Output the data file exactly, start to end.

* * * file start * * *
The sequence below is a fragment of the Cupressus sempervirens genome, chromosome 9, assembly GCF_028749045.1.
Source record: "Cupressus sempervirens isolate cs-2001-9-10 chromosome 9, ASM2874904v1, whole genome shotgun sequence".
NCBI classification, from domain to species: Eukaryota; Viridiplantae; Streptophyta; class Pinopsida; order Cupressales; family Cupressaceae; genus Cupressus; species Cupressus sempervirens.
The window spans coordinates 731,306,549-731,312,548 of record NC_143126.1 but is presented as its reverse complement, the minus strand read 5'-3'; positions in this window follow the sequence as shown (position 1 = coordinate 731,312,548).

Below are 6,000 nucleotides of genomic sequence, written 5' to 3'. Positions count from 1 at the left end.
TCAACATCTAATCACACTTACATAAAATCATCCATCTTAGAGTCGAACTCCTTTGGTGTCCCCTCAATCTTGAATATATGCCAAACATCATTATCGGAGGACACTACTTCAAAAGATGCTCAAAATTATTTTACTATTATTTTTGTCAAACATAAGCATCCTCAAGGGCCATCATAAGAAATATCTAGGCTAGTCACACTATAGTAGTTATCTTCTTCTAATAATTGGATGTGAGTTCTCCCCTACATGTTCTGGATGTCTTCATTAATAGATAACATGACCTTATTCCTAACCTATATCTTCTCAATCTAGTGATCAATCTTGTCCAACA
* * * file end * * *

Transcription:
The sequence below is a fragment of the Cupressus sempervirens genome, chromosome 9, assembly GCF_028749045.1.
Source record: "Cupressus sempervirens isolate cs-2001-9-10 chromosome 9, ASM2874904v1, whole genome shotgun sequence".
NCBI classification, from domain to species: Eukaryota; Viridiplantae; Streptophyta; class Pinopsida; order Cupressales; family Cupressaceae; genus Cupressus; species Cupressus sempervirens.
The window spans coordinates 731,306,549-731,312,548 of record NC_143126.1 but is presented as its reverse complement, the minus strand read 5'-3'; positions in this window follow the sequence as shown (position 1 = coordinate 731,312,548).

Below are 6,000 nucleotides of genomic sequence, written 5' to 3'. Positions count from 1 at the left end.
TCAACATCTAATCACACTTACATAAAATCATCCATCTTAGAGTCGAACTCCTTTGGTGTCCCCTCAATCTTGAATATATGCCAAACATCATTATCGGAGGACACTACTTCAAAAGATGCTCAAAATTATTTTACTATTATTTTTGTCAAACATAAGCATCCTCAAGGGCCATCATAAGAAATATCTAGGCTAGTCACACTATAGTAGTTATCTTCTTCTAATAATTGGATGTGAGTTCTCCCCTACATGTTCTGGATGTCTTCATTAATAGATAACATGACCTTATTCCTAACCTATATCTTCTCAATCTAGTGATCAATCTTGTCCAACA